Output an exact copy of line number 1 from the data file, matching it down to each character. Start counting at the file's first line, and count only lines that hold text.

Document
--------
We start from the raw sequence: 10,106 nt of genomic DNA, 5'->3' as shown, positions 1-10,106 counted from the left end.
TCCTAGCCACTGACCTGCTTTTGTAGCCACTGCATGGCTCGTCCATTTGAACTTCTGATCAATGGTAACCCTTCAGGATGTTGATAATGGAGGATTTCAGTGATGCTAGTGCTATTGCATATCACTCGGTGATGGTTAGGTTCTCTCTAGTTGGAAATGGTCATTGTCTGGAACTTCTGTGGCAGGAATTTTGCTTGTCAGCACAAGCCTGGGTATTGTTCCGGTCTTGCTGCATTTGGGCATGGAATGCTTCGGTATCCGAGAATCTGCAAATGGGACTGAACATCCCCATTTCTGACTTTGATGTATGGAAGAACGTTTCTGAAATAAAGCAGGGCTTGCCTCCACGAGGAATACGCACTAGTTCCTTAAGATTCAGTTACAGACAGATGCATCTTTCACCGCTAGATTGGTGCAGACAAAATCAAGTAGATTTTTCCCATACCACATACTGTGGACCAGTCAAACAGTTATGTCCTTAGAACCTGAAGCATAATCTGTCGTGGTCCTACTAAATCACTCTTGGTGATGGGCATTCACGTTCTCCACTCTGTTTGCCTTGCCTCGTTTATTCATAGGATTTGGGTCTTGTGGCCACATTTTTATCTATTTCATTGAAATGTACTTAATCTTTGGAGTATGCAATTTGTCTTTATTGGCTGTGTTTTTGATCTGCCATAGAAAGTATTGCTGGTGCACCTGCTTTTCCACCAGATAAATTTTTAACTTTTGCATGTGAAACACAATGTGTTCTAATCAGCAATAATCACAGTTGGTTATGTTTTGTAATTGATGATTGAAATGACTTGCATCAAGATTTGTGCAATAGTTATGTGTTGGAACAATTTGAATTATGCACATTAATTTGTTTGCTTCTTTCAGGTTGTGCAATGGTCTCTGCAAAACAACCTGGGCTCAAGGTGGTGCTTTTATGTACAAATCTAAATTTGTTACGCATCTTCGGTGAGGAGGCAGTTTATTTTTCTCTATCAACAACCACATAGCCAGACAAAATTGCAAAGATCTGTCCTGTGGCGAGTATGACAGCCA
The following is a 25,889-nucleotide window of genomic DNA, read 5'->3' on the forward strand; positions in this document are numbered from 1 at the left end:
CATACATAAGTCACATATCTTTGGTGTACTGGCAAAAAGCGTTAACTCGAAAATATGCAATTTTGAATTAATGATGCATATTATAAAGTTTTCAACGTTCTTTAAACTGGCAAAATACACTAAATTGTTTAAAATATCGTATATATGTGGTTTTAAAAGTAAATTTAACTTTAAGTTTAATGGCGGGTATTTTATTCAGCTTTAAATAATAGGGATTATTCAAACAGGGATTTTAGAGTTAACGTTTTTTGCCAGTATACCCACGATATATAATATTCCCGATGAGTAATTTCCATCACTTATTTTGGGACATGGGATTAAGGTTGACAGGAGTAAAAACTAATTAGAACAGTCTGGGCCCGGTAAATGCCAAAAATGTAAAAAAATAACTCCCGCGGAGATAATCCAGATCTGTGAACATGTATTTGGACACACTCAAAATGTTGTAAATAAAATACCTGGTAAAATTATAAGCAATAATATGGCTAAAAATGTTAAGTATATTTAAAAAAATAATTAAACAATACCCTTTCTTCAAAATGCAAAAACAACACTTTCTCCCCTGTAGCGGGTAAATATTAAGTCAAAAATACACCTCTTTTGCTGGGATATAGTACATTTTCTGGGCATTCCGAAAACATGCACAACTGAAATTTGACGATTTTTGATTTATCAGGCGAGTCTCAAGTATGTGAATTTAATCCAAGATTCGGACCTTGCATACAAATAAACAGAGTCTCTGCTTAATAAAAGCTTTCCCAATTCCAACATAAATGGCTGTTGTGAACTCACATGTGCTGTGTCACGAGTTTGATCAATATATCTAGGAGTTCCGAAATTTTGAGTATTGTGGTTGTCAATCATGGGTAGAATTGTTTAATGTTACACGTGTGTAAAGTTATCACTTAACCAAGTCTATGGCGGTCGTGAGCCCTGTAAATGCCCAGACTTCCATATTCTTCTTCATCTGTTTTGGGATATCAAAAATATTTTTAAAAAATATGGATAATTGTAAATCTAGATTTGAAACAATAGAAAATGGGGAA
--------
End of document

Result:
We start from the raw sequence: 10,106 nt of genomic DNA, 5'->3' as shown, positions 1-10,106 counted from the left end.